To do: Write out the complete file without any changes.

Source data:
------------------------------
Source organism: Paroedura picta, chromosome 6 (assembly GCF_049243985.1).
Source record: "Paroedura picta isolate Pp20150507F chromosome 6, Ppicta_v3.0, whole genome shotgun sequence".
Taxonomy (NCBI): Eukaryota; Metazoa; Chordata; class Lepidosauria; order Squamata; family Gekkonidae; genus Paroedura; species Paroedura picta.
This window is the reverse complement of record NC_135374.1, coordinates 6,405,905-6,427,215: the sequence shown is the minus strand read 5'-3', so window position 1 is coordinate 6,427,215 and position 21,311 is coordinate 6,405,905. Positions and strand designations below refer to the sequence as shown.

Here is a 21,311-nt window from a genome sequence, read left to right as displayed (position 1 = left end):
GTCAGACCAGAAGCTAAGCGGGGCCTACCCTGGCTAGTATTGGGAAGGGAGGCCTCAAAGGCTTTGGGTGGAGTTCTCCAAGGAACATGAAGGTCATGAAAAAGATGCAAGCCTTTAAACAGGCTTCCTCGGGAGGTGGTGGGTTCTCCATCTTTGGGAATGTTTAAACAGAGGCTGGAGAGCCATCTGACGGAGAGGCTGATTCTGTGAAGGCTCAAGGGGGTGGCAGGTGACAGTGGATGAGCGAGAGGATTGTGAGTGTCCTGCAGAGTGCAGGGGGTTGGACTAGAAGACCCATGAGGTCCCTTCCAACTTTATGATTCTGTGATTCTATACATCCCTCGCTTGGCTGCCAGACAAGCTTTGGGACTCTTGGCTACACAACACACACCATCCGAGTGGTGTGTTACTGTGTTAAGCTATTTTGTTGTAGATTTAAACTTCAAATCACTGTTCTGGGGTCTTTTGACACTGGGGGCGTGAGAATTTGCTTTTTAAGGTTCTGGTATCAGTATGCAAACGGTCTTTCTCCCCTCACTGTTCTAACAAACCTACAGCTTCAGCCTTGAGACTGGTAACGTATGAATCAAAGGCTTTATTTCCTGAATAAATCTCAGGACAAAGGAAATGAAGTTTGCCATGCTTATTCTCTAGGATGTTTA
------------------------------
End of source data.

Source organism: Paroedura picta, chromosome 6 (assembly GCF_049243985.1).
Source record: "Paroedura picta isolate Pp20150507F chromosome 6, Ppicta_v3.0, whole genome shotgun sequence".
Taxonomy (NCBI): Eukaryota; Metazoa; Chordata; class Lepidosauria; order Squamata; family Gekkonidae; genus Paroedura; species Paroedura picta.
This window is the reverse complement of record NC_135374.1, coordinates 6,405,905-6,427,215: the sequence shown is the minus strand read 5'-3', so window position 1 is coordinate 6,427,215 and position 21,311 is coordinate 6,405,905. Positions and strand designations below refer to the sequence as shown.

Here is a 21,311-nt window from a genome sequence, read left to right as displayed (position 1 = left end):
GTCAGACCAGAAGCTAAGCGGGGCCTACCCTGGCTAGTATTGGGAAGGGAGGCCTCAAAGGCTTTGGGTGGAGTTCTCCAAGGAACATGAAGGTCATGAAAAAGATGCAAGCCTTTAAACAGGCTTCCTCGGGAGGTGGTGGGTTCTCCATCTTTGGGAATGTTTAAACAGAGGCTGGAGAGCCATCTGACGGAGAGGCTGATTCTGTGAAGGCTCAAGGGGGTGGCAGGTGACAGTGGATGAGCGAGAGGATTGTGAGTGTCCTGCAGAGTGCAGGGGGTTGGACTAGAAGACCCATGAGGTCCCTTCCAACTTTATGATTCTGTGATTCTATACATCCCTCGCTTGGCTGCCAGACAAGCTTTGGGACTCTTGGCTACACAACACACACCATCCGAGTGGTGTGTTACTGTGTTAAGCTATTTTGTTGTAGATTTAAACTTCAAATCACTGTTCTGGGGTCTTTTGACACTGGGGGCGTGAGAATTTGCTTTTTAAGGTTCTGGTATCAGTATGCAAACGGTCTTTCTCCCCTCACTGTTCTAACAAACCTACAGCTTCAGCCTTGAGACTGGTAACGTATGAATCAAAGGCTTTATTTCCTGAATAAATCTCAGGACAAAGGAAATGAAGTTTGCCATGCTTATTCTCTAGGATGTTTA